Yes, regulars, you will eventually get hit by the coming paywall, too.

Even though the paywall is set to go into effect on June 12th — this Wednesday — the vast majority of you will not be impacted immediately. It will be phased in over time, which means many of you will not notice anything amiss until perhaps some time in July.

You will have access to 20 articles per month without paying anything. All of you regulars should know that visiting the blogfront won’t count as one of those articles. Clicking on one of the posts, however, will count as one of them. All of you regular commenters should also know that no matter how many times you comment on any given post, it will still only cost you one of those 20. If you move on to another post, however, that will cost you a second article.

Once you hit your maximum of 20 articles, it will cost you $9.99 for full access for the rest of the month. (Students, teachers, school administrators, military personnel and government employees who sign on from schools or workplaces will have free unlimited access.) Or you can just pay that up front, and you’ll be able to rest easy, knowing you’ll have unlimited access not just to the blog but to all of the other great journalism and commentary on the Post’s Web site.

There are ways to get around the paywall. As the Post put it in its announcement of the news: “visitors who come to The Post through search engines or shared links will still be able to access the linked page regardless of the number of articles they have previously viewed.” That includes via Twitter.

But I really hope you all will subscribe. As I have repeatedly said in the past, this blog would not be what it is without your contributions. At risk of tooting the old horn, I’ve worked very hard to create a place where commenters can engage in a daily debate that (I hope) is far more substantive and interesting than what you find in many other comments sections. In my view, whatever success this blog has enjoyed is absolutely dependent on the success of that particular aspect of its mission. I’ve tried very hard to encourage those of you who share the goal of creating a high-quality debating space on the web (and are helping make it a reality daily) to stick around and make you comfortable, and to be responsive to your concerns.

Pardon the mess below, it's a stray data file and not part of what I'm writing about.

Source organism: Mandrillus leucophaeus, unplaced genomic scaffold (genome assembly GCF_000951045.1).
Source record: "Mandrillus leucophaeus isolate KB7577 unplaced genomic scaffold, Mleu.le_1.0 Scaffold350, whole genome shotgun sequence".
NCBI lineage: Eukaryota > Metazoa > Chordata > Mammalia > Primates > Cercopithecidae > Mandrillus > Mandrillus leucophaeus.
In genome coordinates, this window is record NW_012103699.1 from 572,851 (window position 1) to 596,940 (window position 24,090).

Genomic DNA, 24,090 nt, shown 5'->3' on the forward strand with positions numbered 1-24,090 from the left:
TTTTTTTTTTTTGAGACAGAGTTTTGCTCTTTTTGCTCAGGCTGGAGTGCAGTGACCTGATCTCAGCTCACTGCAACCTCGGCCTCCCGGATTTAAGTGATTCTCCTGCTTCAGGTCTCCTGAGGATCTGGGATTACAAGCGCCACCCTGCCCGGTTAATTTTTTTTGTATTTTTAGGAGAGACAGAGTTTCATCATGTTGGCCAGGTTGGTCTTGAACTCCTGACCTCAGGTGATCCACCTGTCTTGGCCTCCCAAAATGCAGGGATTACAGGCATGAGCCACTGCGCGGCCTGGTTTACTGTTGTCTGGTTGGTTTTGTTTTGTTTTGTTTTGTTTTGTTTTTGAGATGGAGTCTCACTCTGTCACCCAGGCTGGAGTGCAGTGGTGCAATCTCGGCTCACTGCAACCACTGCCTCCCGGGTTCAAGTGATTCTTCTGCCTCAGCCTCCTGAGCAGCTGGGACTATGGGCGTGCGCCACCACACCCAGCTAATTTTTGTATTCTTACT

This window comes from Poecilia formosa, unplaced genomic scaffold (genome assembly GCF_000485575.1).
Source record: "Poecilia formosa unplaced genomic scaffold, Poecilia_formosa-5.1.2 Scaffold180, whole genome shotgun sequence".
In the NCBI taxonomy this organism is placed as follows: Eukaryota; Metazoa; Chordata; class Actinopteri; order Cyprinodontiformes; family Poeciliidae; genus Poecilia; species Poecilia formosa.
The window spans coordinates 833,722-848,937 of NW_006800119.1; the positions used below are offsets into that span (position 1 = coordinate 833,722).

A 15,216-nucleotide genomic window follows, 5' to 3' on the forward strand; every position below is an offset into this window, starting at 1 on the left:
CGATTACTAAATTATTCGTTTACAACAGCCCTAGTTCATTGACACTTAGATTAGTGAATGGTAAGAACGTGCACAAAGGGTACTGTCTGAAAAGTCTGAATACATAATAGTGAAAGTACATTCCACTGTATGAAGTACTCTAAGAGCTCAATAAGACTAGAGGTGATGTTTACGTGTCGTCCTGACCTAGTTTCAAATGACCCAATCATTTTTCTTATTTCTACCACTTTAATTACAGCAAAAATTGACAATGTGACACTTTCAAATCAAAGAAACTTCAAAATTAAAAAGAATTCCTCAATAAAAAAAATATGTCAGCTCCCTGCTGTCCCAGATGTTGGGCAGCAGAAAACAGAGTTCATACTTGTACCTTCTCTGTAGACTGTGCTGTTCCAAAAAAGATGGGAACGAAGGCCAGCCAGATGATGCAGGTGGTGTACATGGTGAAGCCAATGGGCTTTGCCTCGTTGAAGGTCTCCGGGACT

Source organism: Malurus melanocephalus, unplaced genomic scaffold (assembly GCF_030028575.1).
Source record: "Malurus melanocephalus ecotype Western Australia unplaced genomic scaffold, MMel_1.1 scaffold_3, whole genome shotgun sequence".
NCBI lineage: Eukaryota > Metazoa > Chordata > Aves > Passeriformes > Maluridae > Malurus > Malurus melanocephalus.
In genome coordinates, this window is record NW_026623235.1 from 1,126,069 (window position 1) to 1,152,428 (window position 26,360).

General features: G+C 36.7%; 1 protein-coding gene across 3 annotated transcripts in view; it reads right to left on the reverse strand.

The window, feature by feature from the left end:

And it has paid off. Part of what makes this blog worth all the hard work is what all of you have made of it. I like to think that together, we have created something that’s worth perpetuating. This goes for you profoundly valued old timers — who have been helping make this blog what it is for literally years (!) now — as well as for the excellent new arrivals who keep showing up to keep us all thinking quick.

Believe me, I’m not comfortable asking you all to subscribe. But here we are, and I hope you’ll agree that what we’ve built here (no, I didn’t build this — not alone, anyway) is worth it.

Greg Sargent writes The Plum Line blog, a reported opinion blog with a liberal slant -- what you might call “opinionated reporting” from the left.